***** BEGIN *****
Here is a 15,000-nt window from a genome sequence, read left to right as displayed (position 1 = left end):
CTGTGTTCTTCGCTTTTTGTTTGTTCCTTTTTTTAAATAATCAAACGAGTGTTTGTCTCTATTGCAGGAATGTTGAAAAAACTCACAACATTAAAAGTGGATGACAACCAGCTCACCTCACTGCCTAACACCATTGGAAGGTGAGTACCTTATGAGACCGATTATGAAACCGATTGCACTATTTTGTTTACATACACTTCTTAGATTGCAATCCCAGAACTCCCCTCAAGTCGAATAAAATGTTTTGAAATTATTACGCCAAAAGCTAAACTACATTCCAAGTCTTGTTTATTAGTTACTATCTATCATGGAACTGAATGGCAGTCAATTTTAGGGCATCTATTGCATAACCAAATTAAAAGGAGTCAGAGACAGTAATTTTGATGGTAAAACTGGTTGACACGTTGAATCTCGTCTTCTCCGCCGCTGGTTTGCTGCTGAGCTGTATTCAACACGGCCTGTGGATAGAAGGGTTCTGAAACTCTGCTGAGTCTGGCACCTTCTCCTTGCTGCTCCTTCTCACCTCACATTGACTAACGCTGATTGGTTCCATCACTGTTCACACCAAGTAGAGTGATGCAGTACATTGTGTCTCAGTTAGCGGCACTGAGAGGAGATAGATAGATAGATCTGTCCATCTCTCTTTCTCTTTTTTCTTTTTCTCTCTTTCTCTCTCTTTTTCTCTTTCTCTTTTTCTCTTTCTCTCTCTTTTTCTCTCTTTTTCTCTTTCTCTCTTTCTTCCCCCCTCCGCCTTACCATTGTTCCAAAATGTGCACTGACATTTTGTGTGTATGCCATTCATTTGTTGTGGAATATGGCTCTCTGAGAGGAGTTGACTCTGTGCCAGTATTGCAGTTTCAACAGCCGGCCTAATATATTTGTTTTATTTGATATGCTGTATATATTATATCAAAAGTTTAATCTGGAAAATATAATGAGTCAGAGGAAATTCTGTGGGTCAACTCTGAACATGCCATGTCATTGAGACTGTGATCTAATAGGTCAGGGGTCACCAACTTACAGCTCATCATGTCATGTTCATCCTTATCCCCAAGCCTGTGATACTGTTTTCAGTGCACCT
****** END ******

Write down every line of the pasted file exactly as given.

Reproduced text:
Here is a 15,000-nt window from a genome sequence, read left to right as displayed (position 1 = left end):
CTGTGTTCTTCGCTTTTTGTTTGTTCCTTTTTTTAAATAATCAAACGAGTGTTTGTCTCTATTGCAGGAATGTTGAAAAAACTCACAACATTAAAAGTGGATGACAACCAGCTCACCTCACTGCCTAACACCATTGGAAGGTGAGTACCTTATGAGACCGATTATGAAACCGATTGCACTATTTTGTTTACATACACTTCTTAGATTGCAATCCCAGAACTCCCCTCAAGTCGAATAAAATGTTTTGAAATTATTACGCCAAAAGCTAAACTACATTCCAAGTCTTGTTTATTAGTTACTATCTATCATGGAACTGAATGGCAGTCAATTTTAGGGCATCTATTGCATAACCAAATTAAAAGGAGTCAGAGACAGTAATTTTGATGGTAAAACTGGTTGACACGTTGAATCTCGTCTTCTCCGCCGCTGGTTTGCTGCTGAGCTGTATTCAACACGGCCTGTGGATAGAAGGGTTCTGAAACTCTGCTGAGTCTGGCACCTTCTCCTTGCTGCTCCTTCTCACCTCACATTGACTAACGCTGATTGGTTCCATCACTGTTCACACCAAGTAGAGTGATGCAGTACATTGTGTCTCAGTTAGCGGCACTGAGAGGAGATAGATAGATAGATCTGTCCATCTCTCTTTCTCTTTTTTCTTTTTCTCTCTTTCTCTCTCTTTTTCTCTTTCTCTTTTTCTCTTTCTCTCTCTTTTTCTCTCTTTTTCTCTTTCTCTCTTTCTTCCCCCCTCCGCCTTACCATTGTTCCAAAATGTGCACTGACATTTTGTGTGTATGCCATTCATTTGTTGTGGAATATGGCTCTCTGAGAGGAGTTGACTCTGTGCCAGTATTGCAGTTTCAACAGCCGGCCTAATATATTTGTTTTATTTGATATGCTGTATATATTATATCAAAAGTTTAATCTGGAAAATATAATGAGTCAGAGGAAATTCTGTGGGTCAACTCTGAACATGCCATGTCATTGAGACTGTGATCTAATAGGTCAGGGGTCACCAACTTACAGCTCATCATGTCATGTTCATCCTTATCCCCAAGCCTGTGATACTGTTTTCAGTGCACCT